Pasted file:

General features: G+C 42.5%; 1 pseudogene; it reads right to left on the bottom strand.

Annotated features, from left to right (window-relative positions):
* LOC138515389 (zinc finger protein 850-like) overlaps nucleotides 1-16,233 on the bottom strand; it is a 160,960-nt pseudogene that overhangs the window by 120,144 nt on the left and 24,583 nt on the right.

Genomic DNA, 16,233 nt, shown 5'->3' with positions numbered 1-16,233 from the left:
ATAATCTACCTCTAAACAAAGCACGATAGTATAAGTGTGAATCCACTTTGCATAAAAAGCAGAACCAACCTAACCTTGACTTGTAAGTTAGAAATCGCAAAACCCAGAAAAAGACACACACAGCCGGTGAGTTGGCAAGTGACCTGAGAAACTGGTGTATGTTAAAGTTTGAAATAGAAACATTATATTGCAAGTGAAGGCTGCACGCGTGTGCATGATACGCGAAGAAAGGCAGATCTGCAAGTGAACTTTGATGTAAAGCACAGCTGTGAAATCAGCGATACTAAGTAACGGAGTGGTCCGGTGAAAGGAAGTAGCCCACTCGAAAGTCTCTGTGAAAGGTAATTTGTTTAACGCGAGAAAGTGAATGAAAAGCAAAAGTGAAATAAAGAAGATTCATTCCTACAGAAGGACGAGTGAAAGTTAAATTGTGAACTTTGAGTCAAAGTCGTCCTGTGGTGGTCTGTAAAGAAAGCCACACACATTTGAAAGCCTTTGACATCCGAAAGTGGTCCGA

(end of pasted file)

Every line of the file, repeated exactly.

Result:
General features: G+C 42.5%; 1 pseudogene; it reads right to left on the bottom strand.

Annotated features, from left to right (window-relative positions):
* LOC138515389 (zinc finger protein 850-like) overlaps nucleotides 1-16,233 on the bottom strand; it is a 160,960-nt pseudogene that overhangs the window by 120,144 nt on the left and 24,583 nt on the right.

Genomic DNA, 16,233 nt, shown 5'->3' with positions numbered 1-16,233 from the left:
ATAATCTACCTCTAAACAAAGCACGATAGTATAAGTGTGAATCCACTTTGCATAAAAAGCAGAACCAACCTAACCTTGACTTGTAAGTTAGAAATCGCAAAACCCAGAAAAAGACACACACAGCCGGTGAGTTGGCAAGTGACCTGAGAAACTGGTGTATGTTAAAGTTTGAAATAGAAACATTATATTGCAAGTGAAGGCTGCACGCGTGTGCATGATACGCGAAGAAAGGCAGATCTGCAAGTGAACTTTGATGTAAAGCACAGCTGTGAAATCAGCGATACTAAGTAACGGAGTGGTCCGGTGAAAGGAAGTAGCCCACTCGAAAGTCTCTGTGAAAGGTAATTTGTTTAACGCGAGAAAGTGAATGAAAAGCAAAAGTGAAATAAAGAAGATTCATTCCTACAGAAGGACGAGTGAAAGTTAAATTGTGAACTTTGAGTCAAAGTCGTCCTGTGGTGGTCTGTAAAGAAAGCCACACACATTTGAAAGCCTTTGACATCCGAAAGTGGTCCGA